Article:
I currently have small business management consulting company but write full time for the most part.

 

 

At what point did you know you wanted to be a writer?

I wrote my first book entitled The Master’s Plan, A Novel at the dare of my oldest son. I had unexpectedly left my management job in New York because of family reasons and relocated to the Atlanta area sooner than I expected. Upon relocation, I was extremely disappointed when I was not able to find a job. When I relocated, finding another job was the least of my worries. It was this New Yorker attitude that eventually led me to conclude that my sometimes brash, bold, fast talking, confident persona did not mesh well with the genteel southern sometimes-not-so-hospitable south.

 

Stephany Tullis Masters PlanAs I commiserated over my unemployment status, my son said quite cavalierly, ‘why don’t you do what you do best? Write! Write a book!’ I had never thought about writing fiction. Loved to read—always have and he was correct. I wrote but my expertise was in the areas of technical writing—contracts, proposals, speech-writing.

Needless to say, I took the dare and wrote my first book in 2013—a novel about a woman’s search for purpose.

 

What are you passionate about?

As I write in my bio, “In my world, there is no life without writing, traveling, family, music and my love of politics. My loves and interests are central to my writing.”

My world (my back-story) is guided by my faith and the inspiration I receive from God.

With this backdrop, regardless of the date or time of your visit, you will find family. Without exaggeration, family and relationships are the core of every book I write.

I love to travel and like me, my characters are always off and running and in so doing require me to research (and often visit) so many fascinating places.

I also love music—all kinds and I’m never surprised by what track finds its way to my personal playlists and a character’s ring tone, door chime, or car radio station.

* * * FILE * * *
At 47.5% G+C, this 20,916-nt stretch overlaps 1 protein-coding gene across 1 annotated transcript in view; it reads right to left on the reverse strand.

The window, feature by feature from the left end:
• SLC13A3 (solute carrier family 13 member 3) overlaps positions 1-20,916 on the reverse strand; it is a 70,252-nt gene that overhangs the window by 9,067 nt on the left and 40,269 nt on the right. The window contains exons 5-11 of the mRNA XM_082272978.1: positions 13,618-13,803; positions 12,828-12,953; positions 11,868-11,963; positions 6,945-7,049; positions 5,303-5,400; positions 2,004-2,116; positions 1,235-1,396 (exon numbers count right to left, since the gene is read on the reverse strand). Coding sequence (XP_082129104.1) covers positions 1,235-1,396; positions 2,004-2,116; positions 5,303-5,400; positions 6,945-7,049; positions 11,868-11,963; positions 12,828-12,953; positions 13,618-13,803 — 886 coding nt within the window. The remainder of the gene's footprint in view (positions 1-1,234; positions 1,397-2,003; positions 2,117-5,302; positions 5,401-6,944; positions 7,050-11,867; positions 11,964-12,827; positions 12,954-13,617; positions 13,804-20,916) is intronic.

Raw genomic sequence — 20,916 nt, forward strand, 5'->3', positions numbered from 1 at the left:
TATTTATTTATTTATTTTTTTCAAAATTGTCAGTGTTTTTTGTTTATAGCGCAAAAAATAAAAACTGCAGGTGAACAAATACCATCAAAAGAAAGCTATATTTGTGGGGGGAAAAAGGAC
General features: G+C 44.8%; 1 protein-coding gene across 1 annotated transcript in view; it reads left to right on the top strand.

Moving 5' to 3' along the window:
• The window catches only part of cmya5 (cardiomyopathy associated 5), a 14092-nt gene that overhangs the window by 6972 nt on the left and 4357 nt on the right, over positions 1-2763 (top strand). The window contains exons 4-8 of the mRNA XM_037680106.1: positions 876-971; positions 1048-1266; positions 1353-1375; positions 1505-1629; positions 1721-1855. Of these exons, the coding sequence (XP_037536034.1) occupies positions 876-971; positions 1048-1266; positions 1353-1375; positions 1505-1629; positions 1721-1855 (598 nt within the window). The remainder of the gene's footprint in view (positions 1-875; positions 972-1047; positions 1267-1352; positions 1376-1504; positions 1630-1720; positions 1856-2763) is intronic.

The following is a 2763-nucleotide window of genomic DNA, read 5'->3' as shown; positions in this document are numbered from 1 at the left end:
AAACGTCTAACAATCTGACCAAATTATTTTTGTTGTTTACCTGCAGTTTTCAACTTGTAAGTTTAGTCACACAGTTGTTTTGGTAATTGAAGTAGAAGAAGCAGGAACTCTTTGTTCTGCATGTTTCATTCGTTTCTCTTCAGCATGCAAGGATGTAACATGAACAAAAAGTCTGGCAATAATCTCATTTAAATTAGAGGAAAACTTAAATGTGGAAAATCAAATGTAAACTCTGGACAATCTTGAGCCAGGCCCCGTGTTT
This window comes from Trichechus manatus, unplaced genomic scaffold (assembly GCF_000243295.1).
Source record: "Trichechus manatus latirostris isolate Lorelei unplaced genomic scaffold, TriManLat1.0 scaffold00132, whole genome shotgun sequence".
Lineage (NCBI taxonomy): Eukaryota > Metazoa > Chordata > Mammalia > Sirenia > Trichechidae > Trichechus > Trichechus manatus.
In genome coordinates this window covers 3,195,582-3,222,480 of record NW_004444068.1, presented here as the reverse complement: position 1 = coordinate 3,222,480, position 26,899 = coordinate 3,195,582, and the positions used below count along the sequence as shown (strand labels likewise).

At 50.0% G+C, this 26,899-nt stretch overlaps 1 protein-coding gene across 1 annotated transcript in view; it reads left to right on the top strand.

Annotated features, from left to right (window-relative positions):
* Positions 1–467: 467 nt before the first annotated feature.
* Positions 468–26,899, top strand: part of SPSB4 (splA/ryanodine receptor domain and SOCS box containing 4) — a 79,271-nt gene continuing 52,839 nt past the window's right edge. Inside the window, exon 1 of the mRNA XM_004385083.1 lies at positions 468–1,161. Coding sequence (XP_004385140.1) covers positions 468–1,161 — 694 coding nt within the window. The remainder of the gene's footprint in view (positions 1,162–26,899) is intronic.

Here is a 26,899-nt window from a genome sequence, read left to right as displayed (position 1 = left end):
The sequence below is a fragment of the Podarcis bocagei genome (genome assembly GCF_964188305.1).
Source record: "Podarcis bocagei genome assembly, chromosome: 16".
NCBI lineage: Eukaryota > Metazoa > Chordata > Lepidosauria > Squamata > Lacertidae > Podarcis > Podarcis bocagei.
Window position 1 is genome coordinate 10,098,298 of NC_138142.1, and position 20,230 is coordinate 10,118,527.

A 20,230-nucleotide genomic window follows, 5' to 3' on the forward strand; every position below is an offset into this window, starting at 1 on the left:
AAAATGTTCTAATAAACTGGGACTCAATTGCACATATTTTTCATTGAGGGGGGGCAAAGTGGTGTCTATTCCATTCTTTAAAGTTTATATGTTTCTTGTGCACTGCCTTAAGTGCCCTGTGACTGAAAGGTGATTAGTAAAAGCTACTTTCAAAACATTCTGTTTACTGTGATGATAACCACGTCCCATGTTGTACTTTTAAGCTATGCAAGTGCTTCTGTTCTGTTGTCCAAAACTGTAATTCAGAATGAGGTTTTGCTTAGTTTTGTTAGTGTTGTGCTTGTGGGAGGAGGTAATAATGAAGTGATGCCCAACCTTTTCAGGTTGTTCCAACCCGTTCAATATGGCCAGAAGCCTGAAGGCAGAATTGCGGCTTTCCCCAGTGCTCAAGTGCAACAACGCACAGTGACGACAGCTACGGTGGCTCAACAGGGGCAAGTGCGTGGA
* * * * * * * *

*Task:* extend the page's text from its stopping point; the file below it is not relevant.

People frown sometimes and don’t understand my love of politics, but I have a political administration background and thrived on it and in my past government career. For me, it’s the people, the process and what democracy offers. As with life, my fictional towns and cities include mayors, governors, school board members, etc.

If you haven’t guessed, I love my world that allows me the joy of living a life I love but most importantly, one where I can share it with others via my writing.

 

 

Are you a plot driven or character driven writer? Why?

Stephany Tullis Blue LadyFrom start to finish, my writing is driven by my characters. There are times when I have an idea or a plot and storyline but as I create my characters, the story line and plot usually changes. For example, recently, I had developed a very general outline of my intended story. When I began my search for images for my cover design, the entire theme of my story changed as well as the qualities, quirks and characteristics of my characters. In this respect, my cover is very important to me and has a motivating influence on the development of my characters and the ultimate storyline. Additionally, I use a lot of dialogue in my stories and have been told that I am a cinemagraphic writer…scene and dialogue driven.

 

 

Do you write from an outline or are you a discovery writer?

I am a pantster, i.e. discovery writer primarily as I describe above. My characters drive my story and as ‘they develop (along with the storyline), an initial plot outline will change drastically as my story evolves. I no longer spend time in developing outlines for this reason.

 

 

Was it your intention to write a story with a message or a moral?

Stephany Tullis Love's LegacyI intend to write ‘with purpose’ without moralizing or chastising. I write in several genres but my goal is to not only entertain and write a ‘good’ book but to also provide my readers something to think about. This was an important objective in writing my first novel, The Master’s Plan. My first book is ‘Inspirational’ and I tackle some important moral issues; e.g. fidelity, family, relationships, etc. My goal was to write a book that anyone could read and would want to read regardless of religious backgrounds and come away with a message that they could apply to their respective personal situations.